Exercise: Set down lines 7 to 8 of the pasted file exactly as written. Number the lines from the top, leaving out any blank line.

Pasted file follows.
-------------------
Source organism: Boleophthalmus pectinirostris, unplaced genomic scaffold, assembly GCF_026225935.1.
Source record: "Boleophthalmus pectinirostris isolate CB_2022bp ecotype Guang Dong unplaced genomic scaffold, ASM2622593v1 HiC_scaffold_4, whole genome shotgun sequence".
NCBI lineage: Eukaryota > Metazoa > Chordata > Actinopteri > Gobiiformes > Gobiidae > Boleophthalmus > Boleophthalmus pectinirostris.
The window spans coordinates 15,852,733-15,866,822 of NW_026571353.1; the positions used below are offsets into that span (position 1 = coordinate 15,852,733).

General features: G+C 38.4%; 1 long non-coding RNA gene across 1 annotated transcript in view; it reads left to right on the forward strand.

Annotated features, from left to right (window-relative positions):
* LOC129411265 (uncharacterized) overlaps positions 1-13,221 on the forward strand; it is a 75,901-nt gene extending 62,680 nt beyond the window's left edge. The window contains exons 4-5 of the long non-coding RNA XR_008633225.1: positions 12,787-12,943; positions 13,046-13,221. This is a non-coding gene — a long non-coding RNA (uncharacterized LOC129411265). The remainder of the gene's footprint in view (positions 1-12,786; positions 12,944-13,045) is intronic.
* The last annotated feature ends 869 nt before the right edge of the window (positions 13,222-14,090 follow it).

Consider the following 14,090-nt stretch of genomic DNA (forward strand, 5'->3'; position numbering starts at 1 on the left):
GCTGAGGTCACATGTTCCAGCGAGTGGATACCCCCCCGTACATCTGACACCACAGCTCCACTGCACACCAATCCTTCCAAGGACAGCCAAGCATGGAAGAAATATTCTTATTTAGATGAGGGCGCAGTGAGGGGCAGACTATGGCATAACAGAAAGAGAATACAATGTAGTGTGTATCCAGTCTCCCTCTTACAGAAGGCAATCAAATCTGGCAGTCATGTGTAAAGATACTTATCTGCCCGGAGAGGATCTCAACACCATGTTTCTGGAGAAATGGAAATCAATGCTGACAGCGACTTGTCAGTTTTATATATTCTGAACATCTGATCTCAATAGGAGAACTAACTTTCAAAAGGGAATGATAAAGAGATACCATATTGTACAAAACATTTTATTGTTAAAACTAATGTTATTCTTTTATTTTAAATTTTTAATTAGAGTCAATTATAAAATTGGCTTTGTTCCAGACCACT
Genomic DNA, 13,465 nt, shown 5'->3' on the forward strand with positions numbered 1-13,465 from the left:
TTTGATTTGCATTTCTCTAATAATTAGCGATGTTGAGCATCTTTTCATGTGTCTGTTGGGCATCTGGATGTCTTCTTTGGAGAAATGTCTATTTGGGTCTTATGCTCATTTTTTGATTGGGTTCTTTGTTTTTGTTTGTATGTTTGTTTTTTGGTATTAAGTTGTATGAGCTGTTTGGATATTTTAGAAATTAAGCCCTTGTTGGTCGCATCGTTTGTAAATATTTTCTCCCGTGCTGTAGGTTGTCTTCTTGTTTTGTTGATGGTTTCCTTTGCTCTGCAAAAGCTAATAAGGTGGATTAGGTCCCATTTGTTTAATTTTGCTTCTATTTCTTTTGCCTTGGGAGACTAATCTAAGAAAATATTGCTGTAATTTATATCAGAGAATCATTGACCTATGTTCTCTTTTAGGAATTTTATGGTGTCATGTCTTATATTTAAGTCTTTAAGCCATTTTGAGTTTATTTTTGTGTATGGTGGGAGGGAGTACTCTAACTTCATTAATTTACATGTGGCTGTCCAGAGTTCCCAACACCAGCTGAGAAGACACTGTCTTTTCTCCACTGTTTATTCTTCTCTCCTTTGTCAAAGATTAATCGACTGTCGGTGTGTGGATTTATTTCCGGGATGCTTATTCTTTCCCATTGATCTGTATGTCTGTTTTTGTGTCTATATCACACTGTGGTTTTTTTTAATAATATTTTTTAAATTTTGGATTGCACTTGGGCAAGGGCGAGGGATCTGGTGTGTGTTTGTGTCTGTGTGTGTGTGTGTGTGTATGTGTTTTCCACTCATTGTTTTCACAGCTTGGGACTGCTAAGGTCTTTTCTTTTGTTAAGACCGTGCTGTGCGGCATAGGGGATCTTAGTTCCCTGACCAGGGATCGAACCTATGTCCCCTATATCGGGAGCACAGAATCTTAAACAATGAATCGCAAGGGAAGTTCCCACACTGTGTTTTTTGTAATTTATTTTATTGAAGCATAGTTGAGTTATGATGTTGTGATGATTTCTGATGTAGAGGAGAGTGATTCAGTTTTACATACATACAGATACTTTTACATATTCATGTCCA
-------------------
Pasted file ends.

* LOC129411265 (uncharacterized) overlaps positions 1-13,221 on the forward strand; it is a 75,901-nt gene extending 62,680 nt beyond the window's left edge. The window contains exons 4-5 of the long non-coding RNA XR_008633225.1: positions 12,787-12,943; positions 13,046-13,221. This is a non-coding gene — a long non-coding RNA (uncharacterized LOC129411265). The remainder of the gene's footprint in view (positions 1-12,786; positions 12,944-13,045) is intronic.
* The last annotated feature ends 869 nt before the right edge of the window (positions 13,222-14,090 follow it).